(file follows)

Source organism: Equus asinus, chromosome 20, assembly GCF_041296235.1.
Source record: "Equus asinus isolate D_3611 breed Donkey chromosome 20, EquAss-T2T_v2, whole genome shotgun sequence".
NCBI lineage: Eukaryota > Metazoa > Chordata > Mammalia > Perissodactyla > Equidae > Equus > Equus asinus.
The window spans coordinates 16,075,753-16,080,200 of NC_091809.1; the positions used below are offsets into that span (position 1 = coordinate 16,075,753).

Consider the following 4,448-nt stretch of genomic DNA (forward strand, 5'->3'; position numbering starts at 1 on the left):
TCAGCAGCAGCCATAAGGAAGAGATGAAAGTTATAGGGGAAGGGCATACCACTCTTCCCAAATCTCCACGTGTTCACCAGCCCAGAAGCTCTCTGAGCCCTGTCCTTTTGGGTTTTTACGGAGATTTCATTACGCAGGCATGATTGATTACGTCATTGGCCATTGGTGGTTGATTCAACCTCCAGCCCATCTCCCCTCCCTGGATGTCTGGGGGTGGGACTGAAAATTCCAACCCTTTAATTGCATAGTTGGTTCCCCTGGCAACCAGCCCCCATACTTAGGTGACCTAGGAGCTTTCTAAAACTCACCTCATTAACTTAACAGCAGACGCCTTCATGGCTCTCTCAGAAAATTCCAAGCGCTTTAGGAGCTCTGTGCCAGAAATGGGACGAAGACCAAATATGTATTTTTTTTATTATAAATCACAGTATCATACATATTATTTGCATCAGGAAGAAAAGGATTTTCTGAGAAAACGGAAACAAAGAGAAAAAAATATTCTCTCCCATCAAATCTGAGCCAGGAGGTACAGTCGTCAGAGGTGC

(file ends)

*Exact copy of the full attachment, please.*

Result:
Source organism: Equus asinus, chromosome 20, assembly GCF_041296235.1.
Source record: "Equus asinus isolate D_3611 breed Donkey chromosome 20, EquAss-T2T_v2, whole genome shotgun sequence".
NCBI lineage: Eukaryota > Metazoa > Chordata > Mammalia > Perissodactyla > Equidae > Equus > Equus asinus.
The window spans coordinates 16,075,753-16,080,200 of NC_091809.1; the positions used below are offsets into that span (position 1 = coordinate 16,075,753).

Consider the following 4,448-nt stretch of genomic DNA (forward strand, 5'->3'; position numbering starts at 1 on the left):
TCAGCAGCAGCCATAAGGAAGAGATGAAAGTTATAGGGGAAGGGCATACCACTCTTCCCAAATCTCCACGTGTTCACCAGCCCAGAAGCTCTCTGAGCCCTGTCCTTTTGGGTTTTTACGGAGATTTCATTACGCAGGCATGATTGATTACGTCATTGGCCATTGGTGGTTGATTCAACCTCCAGCCCATCTCCCCTCCCTGGATGTCTGGGGGTGGGACTGAAAATTCCAACCCTTTAATTGCATAGTTGGTTCCCCTGGCAACCAGCCCCCATACTTAGGTGACCTAGGAGCTTTCTAAAACTCACCTCATTAACTTAACAGCAGACGCCTTCATGGCTCTCTCAGAAAATTCCAAGCGCTTTAGGAGCTCTGTGCCAGAAATGGGACGAAGACCAAATATGTATTTTTTTTATTATAAATCACAGTATCATACATATTATTTGCATCAGGAAGAAAAGGATTTTCTGAGAAAACGGAAACAAAGAGAAAAAAATATTCTCTCCCATCAAATCTGAGCCAGGAGGTACAGTCGTCAGAGGTGC